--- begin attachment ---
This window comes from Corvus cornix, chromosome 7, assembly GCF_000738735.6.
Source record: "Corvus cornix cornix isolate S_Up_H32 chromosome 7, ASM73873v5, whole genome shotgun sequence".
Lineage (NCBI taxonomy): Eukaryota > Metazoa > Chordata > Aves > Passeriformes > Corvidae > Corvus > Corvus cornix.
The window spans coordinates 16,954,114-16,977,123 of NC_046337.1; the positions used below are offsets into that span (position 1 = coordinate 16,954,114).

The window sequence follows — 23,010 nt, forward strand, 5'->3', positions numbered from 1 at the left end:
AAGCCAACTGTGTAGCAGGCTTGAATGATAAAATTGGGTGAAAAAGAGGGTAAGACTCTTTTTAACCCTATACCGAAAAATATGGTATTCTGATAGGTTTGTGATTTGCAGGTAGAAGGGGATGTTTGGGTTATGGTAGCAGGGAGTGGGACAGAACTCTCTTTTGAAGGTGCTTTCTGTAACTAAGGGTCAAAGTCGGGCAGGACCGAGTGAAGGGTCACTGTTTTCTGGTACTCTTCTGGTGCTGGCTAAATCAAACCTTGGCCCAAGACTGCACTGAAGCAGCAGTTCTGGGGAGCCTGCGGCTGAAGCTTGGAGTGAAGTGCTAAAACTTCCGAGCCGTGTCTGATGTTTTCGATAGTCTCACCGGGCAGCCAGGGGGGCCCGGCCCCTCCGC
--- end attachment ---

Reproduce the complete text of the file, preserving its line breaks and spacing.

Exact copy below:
This window comes from Corvus cornix, chromosome 7, assembly GCF_000738735.6.
Source record: "Corvus cornix cornix isolate S_Up_H32 chromosome 7, ASM73873v5, whole genome shotgun sequence".
Lineage (NCBI taxonomy): Eukaryota > Metazoa > Chordata > Aves > Passeriformes > Corvidae > Corvus > Corvus cornix.
The window spans coordinates 16,954,114-16,977,123 of NC_046337.1; the positions used below are offsets into that span (position 1 = coordinate 16,954,114).

The window sequence follows — 23,010 nt, forward strand, 5'->3', positions numbered from 1 at the left end:
AAGCCAACTGTGTAGCAGGCTTGAATGATAAAATTGGGTGAAAAAGAGGGTAAGACTCTTTTTAACCCTATACCGAAAAATATGGTATTCTGATAGGTTTGTGATTTGCAGGTAGAAGGGGATGTTTGGGTTATGGTAGCAGGGAGTGGGACAGAACTCTCTTTTGAAGGTGCTTTCTGTAACTAAGGGTCAAAGTCGGGCAGGACCGAGTGAAGGGTCACTGTTTTCTGGTACTCTTCTGGTGCTGGCTAAATCAAACCTTGGCCCAAGACTGCACTGAAGCAGCAGTTCTGGGGAGCCTGCGGCTGAAGCTTGGAGTGAAGTGCTAAAACTTCCGAGCCGTGTCTGATGTTTTCGATAGTCTCACCGGGCAGCCAGGGGGGCCCGGCCCCTCCGC